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Two-way returns in Zvornik

By 1st Lt. Philippe Mouret
First published in
SFOR Informer#129, December 26, 2001

Tuesday, Dec. 11, Werner Blatter, Mission Chief in Bosnia and Herzegovina (BiH) of the United Nations High Commissioner for Refugees (UNHCR), and Maj. Gen. François de Goësbriand, deputy commander of SFOR (DCOMSFOR), visited Bosko Milic, the mayor of Zvornik. This was to appraise the situation for the Displaced Persons (DPs) and Returnees in the area.

Zvornik - The town is located in Republika Srpska (RS), 75 kilometres northeast of Sarajevo, on the left bank of the Drina River. Two bridges connect it directly with the Federal Republic of Yugoslavia (FRY). The city, one of the oldest in BiH, is situated on an important crossroads. It links Sarajevo to Belgrade (FRY), and Srebrenica with Tuzla. From time immemorial this was a place of exchange and of trade, but also of confrontation. The region was hotly contested during the war. The town council estimates that the Zvornik municipality has 55,000 inhabitants, of whom 25,000 are DPs.
A low PLIP ratio
Until a while ago, the area was considered a "black spot." The Property Law Implementation Plan (PLIP) was not being applied; returns were near non-existent and there were sharp tensions between Bosnian-Serbs, who are in the majority, and Bosniacs. Since the appointment of Angelina Tomic as Zvornik local office chief of the RS Municipal Office for Refugees ("Opstinsko Ministarstva za Izbjeglice," OMI), PLIP enforcement has improved. The implementation ratio increased from 3.37 to 15 percent between January and November 2001. That is to say a total of 885 buildings were repossessed out of the 5,897 submitted. However, this rate is very low, compared to 27 percent over the whole of the RS and 46 percent in Federation. According to Sarah Rattray, UNHCR satellite office head, this is due to OMI's lack of resources, as well as Banja Luka's lack of support. This is because the city does not have enough alternative accommodation.
Returnees flow both ways
In Kula Grad, 1.5 kilometres from Zvornik, returns began in February 2000. There, 250 houses were destroyed, all belonging to Bosniacs. Today, 84 houses have been rebuilt, work is ongoing, and 120 families have returned. Last year, minor incidents occurred, so SFOR maintains a strong presence.
In Zvornik City, 191 Bosniac houses were destroyed and 209 are occupied by Bosnian-Serbs DPs coming from the northern half of the Federation: Kakanj, Banovici, Konjic or Travnik. Eighteen houses have been pledged and the reconstruction of 10 houses will start this month. Thirty families have returned. Here again, security problems have appeared. In January 2001, some returnees' houses were shot at.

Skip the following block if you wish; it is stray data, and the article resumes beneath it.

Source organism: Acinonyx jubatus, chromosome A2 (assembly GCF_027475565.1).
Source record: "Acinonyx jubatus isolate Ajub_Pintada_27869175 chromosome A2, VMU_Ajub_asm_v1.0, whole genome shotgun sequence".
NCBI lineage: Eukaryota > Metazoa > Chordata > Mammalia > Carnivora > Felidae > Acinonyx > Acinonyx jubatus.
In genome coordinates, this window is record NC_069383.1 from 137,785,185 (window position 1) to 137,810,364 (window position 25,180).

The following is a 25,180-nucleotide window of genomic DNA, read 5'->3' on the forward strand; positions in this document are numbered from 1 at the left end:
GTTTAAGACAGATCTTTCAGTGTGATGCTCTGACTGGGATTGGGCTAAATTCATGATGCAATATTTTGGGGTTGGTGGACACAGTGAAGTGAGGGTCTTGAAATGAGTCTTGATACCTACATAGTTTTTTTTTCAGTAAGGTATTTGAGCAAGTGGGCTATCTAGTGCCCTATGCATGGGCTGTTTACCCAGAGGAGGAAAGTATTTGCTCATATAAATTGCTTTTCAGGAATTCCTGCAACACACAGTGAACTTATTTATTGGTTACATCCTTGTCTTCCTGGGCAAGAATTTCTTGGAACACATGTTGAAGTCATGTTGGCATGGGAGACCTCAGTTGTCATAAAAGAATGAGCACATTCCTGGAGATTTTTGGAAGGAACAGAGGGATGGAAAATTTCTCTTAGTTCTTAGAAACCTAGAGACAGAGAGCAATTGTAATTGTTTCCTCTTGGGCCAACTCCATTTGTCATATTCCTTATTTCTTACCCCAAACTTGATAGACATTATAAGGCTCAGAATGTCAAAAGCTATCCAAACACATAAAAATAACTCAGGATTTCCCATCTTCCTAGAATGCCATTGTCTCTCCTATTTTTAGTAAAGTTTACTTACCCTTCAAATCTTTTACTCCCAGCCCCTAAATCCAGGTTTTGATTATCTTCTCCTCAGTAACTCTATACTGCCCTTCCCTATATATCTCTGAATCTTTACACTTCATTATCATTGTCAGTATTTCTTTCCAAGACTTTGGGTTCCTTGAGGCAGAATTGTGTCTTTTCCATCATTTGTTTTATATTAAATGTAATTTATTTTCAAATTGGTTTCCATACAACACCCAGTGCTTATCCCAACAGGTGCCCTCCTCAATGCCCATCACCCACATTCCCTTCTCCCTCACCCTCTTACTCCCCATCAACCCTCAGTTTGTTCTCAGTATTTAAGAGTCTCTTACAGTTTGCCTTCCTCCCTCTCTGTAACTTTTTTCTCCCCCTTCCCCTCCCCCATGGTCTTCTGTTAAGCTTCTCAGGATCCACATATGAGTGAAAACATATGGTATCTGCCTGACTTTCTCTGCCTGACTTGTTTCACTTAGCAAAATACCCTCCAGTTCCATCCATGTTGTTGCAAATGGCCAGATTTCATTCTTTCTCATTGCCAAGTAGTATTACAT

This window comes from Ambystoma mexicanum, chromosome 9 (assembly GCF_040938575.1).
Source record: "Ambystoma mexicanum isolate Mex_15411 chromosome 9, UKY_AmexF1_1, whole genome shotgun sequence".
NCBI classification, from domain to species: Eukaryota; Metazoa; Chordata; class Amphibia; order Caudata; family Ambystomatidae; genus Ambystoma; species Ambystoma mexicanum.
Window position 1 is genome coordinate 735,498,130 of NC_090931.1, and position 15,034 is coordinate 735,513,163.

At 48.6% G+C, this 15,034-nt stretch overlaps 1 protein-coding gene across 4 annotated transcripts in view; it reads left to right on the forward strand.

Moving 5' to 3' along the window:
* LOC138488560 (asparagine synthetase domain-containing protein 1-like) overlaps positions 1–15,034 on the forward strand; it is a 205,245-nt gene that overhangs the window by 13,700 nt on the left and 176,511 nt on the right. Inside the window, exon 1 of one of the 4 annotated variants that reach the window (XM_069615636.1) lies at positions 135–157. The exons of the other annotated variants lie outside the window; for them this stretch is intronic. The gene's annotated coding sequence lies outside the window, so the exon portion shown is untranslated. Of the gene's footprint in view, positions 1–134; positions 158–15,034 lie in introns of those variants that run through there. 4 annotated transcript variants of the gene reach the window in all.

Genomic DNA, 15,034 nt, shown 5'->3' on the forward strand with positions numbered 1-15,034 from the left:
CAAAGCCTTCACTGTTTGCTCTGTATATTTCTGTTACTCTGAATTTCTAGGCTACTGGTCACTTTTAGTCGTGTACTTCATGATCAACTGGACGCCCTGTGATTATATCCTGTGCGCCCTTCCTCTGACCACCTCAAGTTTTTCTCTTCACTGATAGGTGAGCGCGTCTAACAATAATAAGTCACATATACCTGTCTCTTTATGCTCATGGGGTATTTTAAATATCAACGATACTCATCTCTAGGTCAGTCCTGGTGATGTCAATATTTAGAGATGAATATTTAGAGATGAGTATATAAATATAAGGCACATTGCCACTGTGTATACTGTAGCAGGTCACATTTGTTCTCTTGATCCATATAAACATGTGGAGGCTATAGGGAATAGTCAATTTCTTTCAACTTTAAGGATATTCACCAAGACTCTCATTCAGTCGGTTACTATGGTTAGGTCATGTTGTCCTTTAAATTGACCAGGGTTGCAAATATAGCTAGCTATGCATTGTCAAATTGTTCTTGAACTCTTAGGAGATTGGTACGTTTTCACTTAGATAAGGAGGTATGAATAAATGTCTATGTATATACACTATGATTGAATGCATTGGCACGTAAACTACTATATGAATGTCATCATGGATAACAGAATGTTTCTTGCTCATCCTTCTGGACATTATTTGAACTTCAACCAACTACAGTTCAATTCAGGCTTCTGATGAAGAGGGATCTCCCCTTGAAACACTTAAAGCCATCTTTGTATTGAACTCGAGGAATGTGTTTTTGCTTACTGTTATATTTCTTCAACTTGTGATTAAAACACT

In Divic, at few kilometres upstream from Zvornik on the Drina River, there were 252 Bosniac homes before the war. Thirty are under reconstruction. The situation is very tense on the site because Bosniac returnees are close to Bosnian-Serbs coming from Visoko, Sarajevo or Banovici. From August 2000, at the time of the first returns, problems appeared. One year later, the evictions of DPs, belonging to Bosnian-Serb hard-liner factions, provoked demonstrations and riots. SFOR now gives specific attention to this area. The effort is focused on organising returns in two ways: to Divic, for Bosniac DPs, who used to live there before the war and to Banovici, Zavidovic and Sarajevo Canton, for Bosnian-Serb DPs who moved here during the conflict.
Finnish Civil-Military Co-operation (CIMIC) is very active in the area. Eight kilometres of roads have been reconstructed as well as 60 houses in Zeljova-Banovici, and eight homes in Vracevac-Zavidovici. This accommodation is intended for 80 Bosnian-Serb DP families waiting in Divic, Zvornik and Bijelina (RS) today. The spaces that they are going to release will allow the accommodation of Bosniac DPs still in the Federation.
The new mayor of Zvornik helped a lot to improve the situation. Milic is more moderate than his predecessor was. During the meeting with the town councillor, Blatter stressed the importance of co-operation between the Zvornik municipality and the OMI. He explained: "Those returns and the PLIP implementation will change the attitude of the donors and it will be easier to mobilise international funding for the economic development of Zvornik Municipality."
Milic was in complete agreement with him: "The municipality is here to assist Returnees […] I hope to change people’s opinion about Zvornik."
Later, de Goësbriand underlined that SFOR has the situation well in hand and that; "…the eviction of a former police chief [a week before the visit] greatly improved the situation."
Blatter and DCOMSFOR hope to see an improvement during the Ambassadors' Tour, next April.

Related links: SFOR at Work